For every Christian, struggles rage between the problems we face and the solutions we pray for. For the solution to have meaning, the problem must be clearly shown. Think of the problem and solution as mere bookends. Between them, we find our stories.
Like the disciples caught unexpectedly by high winds on the Sea of Galilee, we begin in fear and finish in faith, because the all-important journey reveals God’s power and grace.
The Problem: Men were about to die.
The disciples were fishermen, fully aware of the danger. If they drowned, they wouldn’t be the first men to be washed up on the shore.
The Solution: Waking up Jesus in the back of the boat.
The discovery can’t be known or even imagined at the beginning. Only by going through the experience can they see and believe. After the disciples saw God’s power at work, they realized they could trust the Lord, and that knowledge changed their lives.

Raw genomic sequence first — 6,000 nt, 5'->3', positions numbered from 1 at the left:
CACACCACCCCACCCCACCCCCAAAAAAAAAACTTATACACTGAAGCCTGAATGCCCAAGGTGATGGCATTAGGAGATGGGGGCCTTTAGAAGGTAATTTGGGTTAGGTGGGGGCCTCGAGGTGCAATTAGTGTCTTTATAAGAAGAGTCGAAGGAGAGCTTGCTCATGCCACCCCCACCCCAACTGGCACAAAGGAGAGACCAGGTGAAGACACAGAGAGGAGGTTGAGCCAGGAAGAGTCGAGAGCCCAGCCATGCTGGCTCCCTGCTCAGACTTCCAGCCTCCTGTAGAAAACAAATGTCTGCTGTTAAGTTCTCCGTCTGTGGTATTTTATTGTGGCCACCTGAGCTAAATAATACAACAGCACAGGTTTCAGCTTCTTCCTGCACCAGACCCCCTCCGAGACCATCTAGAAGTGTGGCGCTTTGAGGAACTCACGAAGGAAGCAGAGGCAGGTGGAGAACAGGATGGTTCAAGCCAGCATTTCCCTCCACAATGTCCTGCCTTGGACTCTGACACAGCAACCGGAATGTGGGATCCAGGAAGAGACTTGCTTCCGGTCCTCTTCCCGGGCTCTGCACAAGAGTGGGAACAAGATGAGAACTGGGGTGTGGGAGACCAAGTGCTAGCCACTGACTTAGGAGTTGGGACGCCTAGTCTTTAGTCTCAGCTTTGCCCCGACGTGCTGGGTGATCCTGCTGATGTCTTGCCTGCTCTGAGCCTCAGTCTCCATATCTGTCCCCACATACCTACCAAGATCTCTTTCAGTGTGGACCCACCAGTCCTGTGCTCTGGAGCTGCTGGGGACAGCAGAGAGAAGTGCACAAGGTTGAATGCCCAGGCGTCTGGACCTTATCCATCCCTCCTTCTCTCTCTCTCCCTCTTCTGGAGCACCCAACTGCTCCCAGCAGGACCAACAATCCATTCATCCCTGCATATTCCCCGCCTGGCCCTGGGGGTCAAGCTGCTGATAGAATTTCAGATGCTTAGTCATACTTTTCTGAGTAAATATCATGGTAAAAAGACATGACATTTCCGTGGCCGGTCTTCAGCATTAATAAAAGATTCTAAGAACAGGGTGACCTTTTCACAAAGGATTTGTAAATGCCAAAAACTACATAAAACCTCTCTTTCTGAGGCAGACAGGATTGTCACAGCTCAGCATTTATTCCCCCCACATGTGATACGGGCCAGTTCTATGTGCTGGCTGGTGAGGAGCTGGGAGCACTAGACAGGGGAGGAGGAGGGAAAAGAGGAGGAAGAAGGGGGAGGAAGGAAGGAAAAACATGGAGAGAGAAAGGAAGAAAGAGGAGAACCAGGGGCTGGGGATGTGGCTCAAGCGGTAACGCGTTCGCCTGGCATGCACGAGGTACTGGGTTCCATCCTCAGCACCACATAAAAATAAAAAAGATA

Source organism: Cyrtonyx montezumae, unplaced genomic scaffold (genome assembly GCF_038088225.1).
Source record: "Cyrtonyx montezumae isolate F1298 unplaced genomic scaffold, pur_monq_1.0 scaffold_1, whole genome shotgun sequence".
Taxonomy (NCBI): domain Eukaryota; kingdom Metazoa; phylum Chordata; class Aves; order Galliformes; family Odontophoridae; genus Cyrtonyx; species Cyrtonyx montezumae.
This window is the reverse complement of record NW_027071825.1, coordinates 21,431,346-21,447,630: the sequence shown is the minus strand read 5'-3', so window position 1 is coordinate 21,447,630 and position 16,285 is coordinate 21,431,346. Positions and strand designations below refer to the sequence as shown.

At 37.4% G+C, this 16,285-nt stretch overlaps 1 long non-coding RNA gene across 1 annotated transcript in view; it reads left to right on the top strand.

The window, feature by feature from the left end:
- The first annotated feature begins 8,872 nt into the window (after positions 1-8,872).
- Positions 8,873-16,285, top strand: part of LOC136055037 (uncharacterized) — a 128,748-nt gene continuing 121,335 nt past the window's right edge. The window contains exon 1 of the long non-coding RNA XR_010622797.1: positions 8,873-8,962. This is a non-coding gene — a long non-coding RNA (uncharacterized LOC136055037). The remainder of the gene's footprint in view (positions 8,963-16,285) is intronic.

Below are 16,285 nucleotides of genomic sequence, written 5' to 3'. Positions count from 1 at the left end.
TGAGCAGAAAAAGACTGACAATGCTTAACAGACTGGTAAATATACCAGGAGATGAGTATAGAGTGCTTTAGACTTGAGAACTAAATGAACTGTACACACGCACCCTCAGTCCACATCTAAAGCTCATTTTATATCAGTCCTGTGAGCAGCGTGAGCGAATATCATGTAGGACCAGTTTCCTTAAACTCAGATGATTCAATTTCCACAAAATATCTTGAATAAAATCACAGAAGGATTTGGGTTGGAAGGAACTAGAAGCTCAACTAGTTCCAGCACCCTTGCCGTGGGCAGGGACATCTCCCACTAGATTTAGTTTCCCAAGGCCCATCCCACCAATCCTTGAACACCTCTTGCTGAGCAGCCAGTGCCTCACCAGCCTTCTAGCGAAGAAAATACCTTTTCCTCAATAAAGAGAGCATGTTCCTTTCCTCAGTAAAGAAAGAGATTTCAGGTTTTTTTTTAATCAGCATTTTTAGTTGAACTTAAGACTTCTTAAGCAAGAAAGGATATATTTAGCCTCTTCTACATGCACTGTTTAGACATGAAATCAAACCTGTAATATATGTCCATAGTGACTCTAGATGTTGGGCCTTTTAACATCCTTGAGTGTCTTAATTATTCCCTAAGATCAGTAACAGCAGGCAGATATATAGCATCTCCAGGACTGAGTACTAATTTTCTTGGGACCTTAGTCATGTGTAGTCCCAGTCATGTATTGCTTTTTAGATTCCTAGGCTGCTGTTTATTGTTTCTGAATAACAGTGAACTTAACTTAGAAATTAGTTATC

The Story: One person’s emotional journey between the problem and the solution.
The Bible tells what happened (Click Here ), but that’s just news. The depth of story is found in whichever character experienced the greatest transformation. Who was that? Peter, perhaps. To tell his story, we must use our imaginations and describe the struggle.
Readers want more than news of what happened. Christian writers sometimes jump to the solution too quickly. They miss giving the details that make the problem real, failing to show the depth of frustration in the battle for survival.
When you share a life-changing experience, slow down and let readers see through your eyes. Let them see the wind and waves of your struggle, feel the rocking of your boat, and hear the panic in your voice.
Do that, and you’ve found the story.